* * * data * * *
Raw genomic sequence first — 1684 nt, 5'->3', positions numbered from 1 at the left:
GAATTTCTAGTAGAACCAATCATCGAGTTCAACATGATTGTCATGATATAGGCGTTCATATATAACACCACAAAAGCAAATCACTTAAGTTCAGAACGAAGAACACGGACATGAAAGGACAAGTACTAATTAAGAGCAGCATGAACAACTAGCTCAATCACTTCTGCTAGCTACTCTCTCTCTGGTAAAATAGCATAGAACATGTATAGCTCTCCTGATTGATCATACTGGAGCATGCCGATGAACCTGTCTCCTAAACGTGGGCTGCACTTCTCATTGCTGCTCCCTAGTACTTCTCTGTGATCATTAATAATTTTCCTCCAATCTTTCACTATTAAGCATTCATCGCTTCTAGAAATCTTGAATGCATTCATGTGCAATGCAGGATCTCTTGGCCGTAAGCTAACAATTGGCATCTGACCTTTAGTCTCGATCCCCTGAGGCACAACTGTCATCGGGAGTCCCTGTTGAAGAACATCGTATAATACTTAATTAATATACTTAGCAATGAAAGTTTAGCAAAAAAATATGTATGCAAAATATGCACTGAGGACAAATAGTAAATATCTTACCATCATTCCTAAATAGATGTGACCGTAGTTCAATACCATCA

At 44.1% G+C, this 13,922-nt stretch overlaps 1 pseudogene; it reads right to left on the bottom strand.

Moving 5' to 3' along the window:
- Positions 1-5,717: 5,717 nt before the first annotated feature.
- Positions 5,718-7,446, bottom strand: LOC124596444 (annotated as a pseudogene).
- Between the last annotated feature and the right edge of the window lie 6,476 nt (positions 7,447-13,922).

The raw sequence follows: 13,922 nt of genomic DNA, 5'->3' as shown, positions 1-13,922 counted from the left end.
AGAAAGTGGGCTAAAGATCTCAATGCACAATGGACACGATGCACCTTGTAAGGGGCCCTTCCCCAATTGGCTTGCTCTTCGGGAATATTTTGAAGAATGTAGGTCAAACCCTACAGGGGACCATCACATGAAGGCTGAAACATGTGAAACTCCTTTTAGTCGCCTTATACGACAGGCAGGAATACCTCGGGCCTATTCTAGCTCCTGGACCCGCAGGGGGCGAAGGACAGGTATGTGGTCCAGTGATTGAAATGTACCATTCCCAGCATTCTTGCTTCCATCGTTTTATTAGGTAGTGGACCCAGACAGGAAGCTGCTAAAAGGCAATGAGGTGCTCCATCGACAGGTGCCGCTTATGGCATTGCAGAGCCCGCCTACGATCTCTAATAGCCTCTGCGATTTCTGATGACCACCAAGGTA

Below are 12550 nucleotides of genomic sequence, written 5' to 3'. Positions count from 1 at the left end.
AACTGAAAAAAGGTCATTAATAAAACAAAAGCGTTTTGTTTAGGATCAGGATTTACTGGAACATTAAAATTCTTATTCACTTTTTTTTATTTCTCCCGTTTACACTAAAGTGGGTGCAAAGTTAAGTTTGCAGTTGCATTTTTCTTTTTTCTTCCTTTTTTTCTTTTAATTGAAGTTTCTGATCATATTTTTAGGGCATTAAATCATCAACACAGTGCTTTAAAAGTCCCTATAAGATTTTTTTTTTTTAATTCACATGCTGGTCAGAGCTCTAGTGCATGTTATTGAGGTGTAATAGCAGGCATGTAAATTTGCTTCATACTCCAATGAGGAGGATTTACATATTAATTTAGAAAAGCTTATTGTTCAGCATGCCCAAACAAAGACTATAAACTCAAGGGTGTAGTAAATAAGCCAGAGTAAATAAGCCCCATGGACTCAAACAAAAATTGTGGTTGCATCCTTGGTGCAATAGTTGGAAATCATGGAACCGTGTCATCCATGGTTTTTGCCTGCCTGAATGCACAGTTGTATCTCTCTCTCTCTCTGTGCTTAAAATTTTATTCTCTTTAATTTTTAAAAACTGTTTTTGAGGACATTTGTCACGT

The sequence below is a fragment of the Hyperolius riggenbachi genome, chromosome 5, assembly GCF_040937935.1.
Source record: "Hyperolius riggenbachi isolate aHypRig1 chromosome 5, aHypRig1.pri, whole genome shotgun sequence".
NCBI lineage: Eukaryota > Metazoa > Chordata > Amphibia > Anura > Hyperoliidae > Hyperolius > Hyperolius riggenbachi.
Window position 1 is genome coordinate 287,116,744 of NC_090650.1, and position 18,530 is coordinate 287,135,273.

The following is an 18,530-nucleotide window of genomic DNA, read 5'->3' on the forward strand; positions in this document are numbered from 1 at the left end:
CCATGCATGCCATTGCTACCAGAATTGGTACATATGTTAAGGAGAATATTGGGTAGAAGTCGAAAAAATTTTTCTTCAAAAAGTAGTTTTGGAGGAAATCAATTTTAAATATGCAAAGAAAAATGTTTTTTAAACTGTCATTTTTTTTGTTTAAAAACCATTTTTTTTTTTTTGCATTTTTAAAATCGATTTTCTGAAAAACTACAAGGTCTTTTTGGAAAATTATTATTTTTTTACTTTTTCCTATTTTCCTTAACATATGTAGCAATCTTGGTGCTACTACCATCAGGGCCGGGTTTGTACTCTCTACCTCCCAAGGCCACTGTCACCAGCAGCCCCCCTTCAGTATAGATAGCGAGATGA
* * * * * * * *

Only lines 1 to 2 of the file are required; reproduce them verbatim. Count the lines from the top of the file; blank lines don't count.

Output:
Raw genomic sequence first — 1684 nt, 5'->3', positions numbered from 1 at the left:
GAATTTCTAGTAGAACCAATCATCGAGTTCAACATGATTGTCATGATATAGGCGTTCATATATAACACCACAAAAGCAAATCACTTAAGTTCAGAACGAAGAACACGGACATGAAAGGACAAGTACTAATTAAGAGCAGCATGAACAACTAGCTCAATCACTTCTGCTAGCTACTCTCTCTCTGGTAAAATAGCATAGAACATGTATAGCTCTCCTGATTGATCATACTGGAGCATGCCGATGAACCTGTCTCCTAAACGTGGGCTGCACTTCTCATTGCTGCTCCCTAGTACTTCTCTGTGATCATTAATAATTTTCCTCCAATCTTTCACTATTAAGCATTCATCGCTTCTAGAAATCTTGAATGCATTCATGTGCAATGCAGGATCTCTTGGCCGTAAGCTAACAATTGGCATCTGACCTTTAGTCTCGATCCCCTGAGGCACAACTGTCATCGGGAGTCCCTGTTGAAGAACATCGTATAATACTTAATTAATATACTTAGCAATGAAAGTTTAGCAAAAAAATATGTATGCAAAATATGCACTGAGGACAAATAGTAAATATCTTACCATCATTCCTAAATAGATGTGACCGTAGTTCAATACCATCA